Special Issue "Vector-Borne Diseases in a COVID-19 Redesigned World"
Deadline for manuscript submissions: 22 December 2021.
More than simply supplanting any other health topic on the list of public health concerns, SARS-CoV-2 has been completely redesigning the present and future of Vector-Borne Diseases (VBD).
By modifying people’s everyday habits and behavior, and by restricting mobility worldwide, the COVID-19 pandemic impacted VBD transmission dynamics (leading to higher incidences of household dissemination during lockdown, i.e., lowering the perimeter of VBD dissemination, while also lowering the risk of introduction in nonendemic geographically isolated areas). The current period might be particularly informative regarding both local and external drivers of VBD transmission maintenance and extinction in a given area and context.
By deprioritizing VBD surveillance, vector control, and VBD community action, the COVID-19 pandemic has pushed VBD issues back several years, erasing decades of effort to raise the status of VBD (other than Dengue and Malaria). Beyond the highly publicized use of chloroquine-derived medication to treat COVID-19 and the unexpected limited access to treatment for malaria patients, the pandemic may also have deeply impacted data collection and VBD epidemic surveillance. Depending on the area or country, different VBD and different levels of impact have been described, together with the actions implemented to correct the lack of data and resources.
The COVID-19 situation may provide new insights into VBD prevention, surveillance, and diagnostics, as well as a higher acceptability of innovative solutions, such as RNA vaccines, Point-Of-Care molecular methods to detect RNA viruses, mobile-based tracing of infected cases, biological surveillance of travelers, to name a few. Such innovative strategies implemented with the hope of quickly winning the battle against COVID-19 might become durable solutions to prevent and manage VBD outbreaks; however, such innovative solutions are often expensive and impractical, thus increasing the gap between high- and low-income countries. For this reason, low-cost strategies for VBD surveillance and vector-control in low-resources settings are of great importance.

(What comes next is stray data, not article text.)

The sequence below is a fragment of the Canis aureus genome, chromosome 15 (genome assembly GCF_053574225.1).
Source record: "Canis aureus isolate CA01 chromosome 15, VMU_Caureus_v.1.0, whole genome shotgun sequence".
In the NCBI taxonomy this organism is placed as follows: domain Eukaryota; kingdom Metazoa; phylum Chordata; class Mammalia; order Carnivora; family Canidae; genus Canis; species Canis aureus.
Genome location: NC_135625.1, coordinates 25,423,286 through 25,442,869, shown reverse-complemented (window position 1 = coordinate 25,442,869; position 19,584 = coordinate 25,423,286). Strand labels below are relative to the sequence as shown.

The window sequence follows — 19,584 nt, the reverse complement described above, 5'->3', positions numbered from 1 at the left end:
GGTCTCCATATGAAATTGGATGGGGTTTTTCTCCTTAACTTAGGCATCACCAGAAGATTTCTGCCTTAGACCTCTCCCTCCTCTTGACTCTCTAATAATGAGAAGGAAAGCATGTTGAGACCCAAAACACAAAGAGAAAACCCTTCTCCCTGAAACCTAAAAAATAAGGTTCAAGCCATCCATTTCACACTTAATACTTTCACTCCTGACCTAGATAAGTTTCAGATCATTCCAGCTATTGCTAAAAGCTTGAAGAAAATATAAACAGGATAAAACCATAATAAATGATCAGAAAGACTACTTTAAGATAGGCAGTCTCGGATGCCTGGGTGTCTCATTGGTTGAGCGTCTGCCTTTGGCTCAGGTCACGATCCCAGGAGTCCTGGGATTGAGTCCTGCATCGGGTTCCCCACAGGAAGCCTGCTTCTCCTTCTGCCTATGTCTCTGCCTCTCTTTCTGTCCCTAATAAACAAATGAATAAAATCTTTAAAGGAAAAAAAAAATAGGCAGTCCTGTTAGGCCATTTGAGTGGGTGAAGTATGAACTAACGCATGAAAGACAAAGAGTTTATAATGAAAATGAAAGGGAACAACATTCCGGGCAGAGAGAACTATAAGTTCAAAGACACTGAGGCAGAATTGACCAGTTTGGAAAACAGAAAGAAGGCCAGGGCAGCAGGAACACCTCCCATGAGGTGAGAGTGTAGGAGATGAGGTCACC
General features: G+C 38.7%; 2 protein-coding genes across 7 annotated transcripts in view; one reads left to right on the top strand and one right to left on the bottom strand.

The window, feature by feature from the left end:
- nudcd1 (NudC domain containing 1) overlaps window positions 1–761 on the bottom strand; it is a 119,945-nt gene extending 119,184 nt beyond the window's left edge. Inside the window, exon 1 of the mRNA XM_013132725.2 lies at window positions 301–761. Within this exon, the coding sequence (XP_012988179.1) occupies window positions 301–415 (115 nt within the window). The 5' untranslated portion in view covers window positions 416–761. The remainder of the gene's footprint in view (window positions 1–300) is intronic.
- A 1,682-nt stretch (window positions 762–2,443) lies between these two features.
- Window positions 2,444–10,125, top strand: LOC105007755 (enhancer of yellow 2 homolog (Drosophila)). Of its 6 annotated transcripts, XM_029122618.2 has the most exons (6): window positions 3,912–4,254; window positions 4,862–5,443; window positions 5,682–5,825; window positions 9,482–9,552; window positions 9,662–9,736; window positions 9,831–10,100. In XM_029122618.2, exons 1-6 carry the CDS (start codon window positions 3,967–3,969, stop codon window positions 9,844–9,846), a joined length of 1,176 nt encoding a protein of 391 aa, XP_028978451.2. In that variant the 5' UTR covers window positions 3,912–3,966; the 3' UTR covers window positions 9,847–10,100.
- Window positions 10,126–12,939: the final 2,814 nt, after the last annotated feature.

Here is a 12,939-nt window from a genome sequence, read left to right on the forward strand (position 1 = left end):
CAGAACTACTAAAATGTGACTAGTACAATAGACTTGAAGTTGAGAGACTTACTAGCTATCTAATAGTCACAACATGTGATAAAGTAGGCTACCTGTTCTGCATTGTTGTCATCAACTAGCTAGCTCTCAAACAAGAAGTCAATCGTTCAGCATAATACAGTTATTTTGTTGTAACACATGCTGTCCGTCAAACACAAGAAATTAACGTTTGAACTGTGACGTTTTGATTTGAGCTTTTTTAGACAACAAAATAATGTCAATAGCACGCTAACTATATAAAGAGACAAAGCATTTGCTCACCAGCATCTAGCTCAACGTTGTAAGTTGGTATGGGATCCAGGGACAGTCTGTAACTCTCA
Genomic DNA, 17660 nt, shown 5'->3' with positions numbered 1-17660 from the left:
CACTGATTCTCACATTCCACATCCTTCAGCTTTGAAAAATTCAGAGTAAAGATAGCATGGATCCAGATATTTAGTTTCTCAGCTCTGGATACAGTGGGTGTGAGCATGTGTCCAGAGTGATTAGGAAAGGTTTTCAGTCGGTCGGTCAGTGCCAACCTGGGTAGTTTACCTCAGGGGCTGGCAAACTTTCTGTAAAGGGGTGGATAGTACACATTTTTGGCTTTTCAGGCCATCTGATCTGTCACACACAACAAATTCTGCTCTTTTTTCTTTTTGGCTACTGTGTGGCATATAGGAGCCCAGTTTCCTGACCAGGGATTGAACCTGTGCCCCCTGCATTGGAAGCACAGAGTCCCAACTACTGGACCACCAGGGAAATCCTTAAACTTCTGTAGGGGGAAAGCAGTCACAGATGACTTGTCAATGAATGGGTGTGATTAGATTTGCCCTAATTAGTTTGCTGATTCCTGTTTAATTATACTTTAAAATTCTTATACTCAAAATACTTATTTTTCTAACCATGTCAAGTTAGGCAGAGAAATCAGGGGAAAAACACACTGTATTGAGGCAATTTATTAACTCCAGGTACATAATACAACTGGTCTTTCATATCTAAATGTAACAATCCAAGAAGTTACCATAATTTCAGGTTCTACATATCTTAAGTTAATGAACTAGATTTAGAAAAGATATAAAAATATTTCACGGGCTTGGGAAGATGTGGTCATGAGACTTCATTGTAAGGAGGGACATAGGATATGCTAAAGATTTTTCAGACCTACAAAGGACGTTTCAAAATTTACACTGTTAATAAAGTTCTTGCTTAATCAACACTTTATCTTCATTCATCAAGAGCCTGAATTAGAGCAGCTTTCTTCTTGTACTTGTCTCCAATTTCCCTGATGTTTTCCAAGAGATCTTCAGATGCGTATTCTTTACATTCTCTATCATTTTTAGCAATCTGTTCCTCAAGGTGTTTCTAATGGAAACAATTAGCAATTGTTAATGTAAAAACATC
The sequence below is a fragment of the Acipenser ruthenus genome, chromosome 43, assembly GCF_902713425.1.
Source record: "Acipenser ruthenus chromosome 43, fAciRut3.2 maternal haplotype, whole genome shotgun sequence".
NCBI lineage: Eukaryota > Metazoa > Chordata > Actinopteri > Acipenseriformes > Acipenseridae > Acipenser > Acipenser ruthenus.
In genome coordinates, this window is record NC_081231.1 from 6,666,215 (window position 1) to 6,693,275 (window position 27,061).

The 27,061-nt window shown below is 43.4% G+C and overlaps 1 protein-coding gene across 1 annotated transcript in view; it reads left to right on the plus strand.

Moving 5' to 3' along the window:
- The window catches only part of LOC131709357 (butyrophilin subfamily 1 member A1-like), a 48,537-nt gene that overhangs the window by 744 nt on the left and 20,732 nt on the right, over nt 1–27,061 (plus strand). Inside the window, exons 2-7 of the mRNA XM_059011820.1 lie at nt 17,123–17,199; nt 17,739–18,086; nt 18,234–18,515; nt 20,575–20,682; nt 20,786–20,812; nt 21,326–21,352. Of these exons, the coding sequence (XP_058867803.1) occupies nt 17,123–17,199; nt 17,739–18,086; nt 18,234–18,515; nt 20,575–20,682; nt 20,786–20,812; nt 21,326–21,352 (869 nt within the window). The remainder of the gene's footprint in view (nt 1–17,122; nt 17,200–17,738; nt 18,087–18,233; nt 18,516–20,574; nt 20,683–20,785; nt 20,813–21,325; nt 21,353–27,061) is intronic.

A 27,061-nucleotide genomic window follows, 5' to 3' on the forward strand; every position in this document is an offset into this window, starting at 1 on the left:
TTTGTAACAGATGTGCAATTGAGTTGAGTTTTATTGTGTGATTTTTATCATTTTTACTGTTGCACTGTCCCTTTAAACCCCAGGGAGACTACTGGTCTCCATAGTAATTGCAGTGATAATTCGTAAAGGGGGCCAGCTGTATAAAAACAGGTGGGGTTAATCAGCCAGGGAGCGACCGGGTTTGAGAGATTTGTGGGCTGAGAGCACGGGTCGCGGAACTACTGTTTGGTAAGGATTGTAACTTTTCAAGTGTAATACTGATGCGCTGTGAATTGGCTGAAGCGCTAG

Dr. Van-Mai Cao-Lormeau
Manuscript Submission Information
Manuscripts should be submitted online at www.mdpi.com by registering and logging in to this website. Once you are registered, click here to go to the submission form. Manuscripts can be submitted until the deadline. All papers will be peer-reviewed. Accepted papers will be published continuously in the journal (as soon as accepted) and will be listed together on the special issue website. Research articles, review articles as well as short communications are invited. For planned papers, a title and short abstract (about 100 words) can be sent to the Editorial Office for announcement on this website.
Submitted manuscripts should not have been published previously, nor be under consideration for publication elsewhere (except conference proceedings papers). All manuscripts are thoroughly refereed through a single-blind peer-review process. A guide for authors and other relevant information for submission of manuscripts is available on the Instructions for Authors page. Viruses is an international peer-reviewed open access monthly journal published by MDPI.
Please visit the Instructions for Authors page before submitting a manuscript. The Article Processing Charge (APC) for publication in this open access journal is 2200 CHF (Swiss Francs). Submitted papers should be well formatted and use good English. Authors may use MDPI's English editing service prior to publication or during author revisions.
- vector-borne diseases
- innovative solutions